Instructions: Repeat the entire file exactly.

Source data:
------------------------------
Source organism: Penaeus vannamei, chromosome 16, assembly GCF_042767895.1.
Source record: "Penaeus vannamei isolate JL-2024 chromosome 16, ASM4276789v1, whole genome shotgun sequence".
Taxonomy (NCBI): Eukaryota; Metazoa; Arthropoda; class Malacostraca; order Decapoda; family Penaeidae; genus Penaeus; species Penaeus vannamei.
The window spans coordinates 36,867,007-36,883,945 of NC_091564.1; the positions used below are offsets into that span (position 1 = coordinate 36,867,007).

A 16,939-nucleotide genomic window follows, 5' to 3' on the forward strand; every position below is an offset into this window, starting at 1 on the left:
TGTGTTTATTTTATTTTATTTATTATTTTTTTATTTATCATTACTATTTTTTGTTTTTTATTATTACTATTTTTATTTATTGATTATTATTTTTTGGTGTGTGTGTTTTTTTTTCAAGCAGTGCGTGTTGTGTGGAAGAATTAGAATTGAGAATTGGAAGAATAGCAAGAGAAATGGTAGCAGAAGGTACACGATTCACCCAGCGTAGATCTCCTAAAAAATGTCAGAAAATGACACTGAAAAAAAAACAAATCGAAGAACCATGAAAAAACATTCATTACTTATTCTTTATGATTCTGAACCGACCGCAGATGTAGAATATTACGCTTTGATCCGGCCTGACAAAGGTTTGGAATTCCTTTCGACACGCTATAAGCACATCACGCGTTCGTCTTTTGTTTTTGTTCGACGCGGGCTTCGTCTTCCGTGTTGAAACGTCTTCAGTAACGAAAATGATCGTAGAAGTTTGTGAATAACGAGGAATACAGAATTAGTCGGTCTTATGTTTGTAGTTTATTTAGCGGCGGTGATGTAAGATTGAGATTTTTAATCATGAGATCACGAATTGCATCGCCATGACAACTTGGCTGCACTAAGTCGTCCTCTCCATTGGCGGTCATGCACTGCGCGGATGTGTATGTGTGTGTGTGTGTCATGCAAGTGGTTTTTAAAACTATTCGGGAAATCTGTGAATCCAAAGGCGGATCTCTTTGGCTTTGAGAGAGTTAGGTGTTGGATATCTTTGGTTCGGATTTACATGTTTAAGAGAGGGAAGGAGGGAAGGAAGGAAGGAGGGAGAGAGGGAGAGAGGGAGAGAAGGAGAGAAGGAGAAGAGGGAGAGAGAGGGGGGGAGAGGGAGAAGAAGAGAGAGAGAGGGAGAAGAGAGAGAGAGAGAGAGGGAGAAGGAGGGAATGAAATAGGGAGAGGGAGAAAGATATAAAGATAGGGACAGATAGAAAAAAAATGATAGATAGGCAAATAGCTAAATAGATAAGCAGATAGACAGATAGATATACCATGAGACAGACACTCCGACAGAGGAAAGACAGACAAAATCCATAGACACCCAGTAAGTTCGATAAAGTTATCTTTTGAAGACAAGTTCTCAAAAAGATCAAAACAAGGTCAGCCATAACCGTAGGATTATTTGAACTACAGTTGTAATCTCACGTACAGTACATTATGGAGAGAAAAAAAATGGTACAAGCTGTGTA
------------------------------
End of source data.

Source organism: Penaeus vannamei, chromosome 16, assembly GCF_042767895.1.
Source record: "Penaeus vannamei isolate JL-2024 chromosome 16, ASM4276789v1, whole genome shotgun sequence".
Taxonomy (NCBI): Eukaryota; Metazoa; Arthropoda; class Malacostraca; order Decapoda; family Penaeidae; genus Penaeus; species Penaeus vannamei.
The window spans coordinates 36,867,007-36,883,945 of NC_091564.1; the positions used below are offsets into that span (position 1 = coordinate 36,867,007).

A 16,939-nucleotide genomic window follows, 5' to 3' on the forward strand; every position below is an offset into this window, starting at 1 on the left:
TGTGTTTATTTTATTTTATTTATTATTTTTTTATTTATCATTACTATTTTTTGTTTTTTATTATTACTATTTTTATTTATTGATTATTATTTTTTGGTGTGTGTGTTTTTTTTTCAAGCAGTGCGTGTTGTGTGGAAGAATTAGAATTGAGAATTGGAAGAATAGCAAGAGAAATGGTAGCAGAAGGTACACGATTCACCCAGCGTAGATCTCCTAAAAAATGTCAGAAAATGACACTGAAAAAAAAACAAATCGAAGAACCATGAAAAAACATTCATTACTTATTCTTTATGATTCTGAACCGACCGCAGATGTAGAATATTACGCTTTGATCCGGCCTGACAAAGGTTTGGAATTCCTTTCGACACGCTATAAGCACATCACGCGTTCGTCTTTTGTTTTTGTTCGACGCGGGCTTCGTCTTCCGTGTTGAAACGTCTTCAGTAACGAAAATGATCGTAGAAGTTTGTGAATAACGAGGAATACAGAATTAGTCGGTCTTATGTTTGTAGTTTATTTAGCGGCGGTGATGTAAGATTGAGATTTTTAATCATGAGATCACGAATTGCATCGCCATGACAACTTGGCTGCACTAAGTCGTCCTCTCCATTGGCGGTCATGCACTGCGCGGATGTGTATGTGTGTGTGTGTGTCATGCAAGTGGTTTTTAAAACTATTCGGGAAATCTGTGAATCCAAAGGCGGATCTCTTTGGCTTTGAGAGAGTTAGGTGTTGGATATCTTTGGTTCGGATTTACATGTTTAAGAGAGGGAAGGAGGGAAGGAAGGAAGGAGGGAGAGAGGGAGAGAGGGAGAGAAGGAGAGAAGGAGAAGAGGGAGAGAGAGGGGGGGAGAGGGAGAAGAAGAGAGAGAGAGGGAGAAGAGAGAGAGAGAGAGAGGGAGAAGGAGGGAATGAAATAGGGAGAGGGAGAAAGATATAAAGATAGGGACAGATAGAAAAAAAATGATAGATAGGCAAATAGCTAAATAGATAAGCAGATAGACAGATAGATATACCATGAGACAGACACTCCGACAGAGGAAAGACAGACAAAATCCATAGACACCCAGTAAGTTCGATAAAGTTATCTTTTGAAGACAAGTTCTCAAAAAGATCAAAACAAGGTCAGCCATAACCGTAGGATTATTTGAACTACAGTTGTAATCTCACGTACAGTACATTATGGAGAGAAAAAAAATGGTACAAGCTGTGTA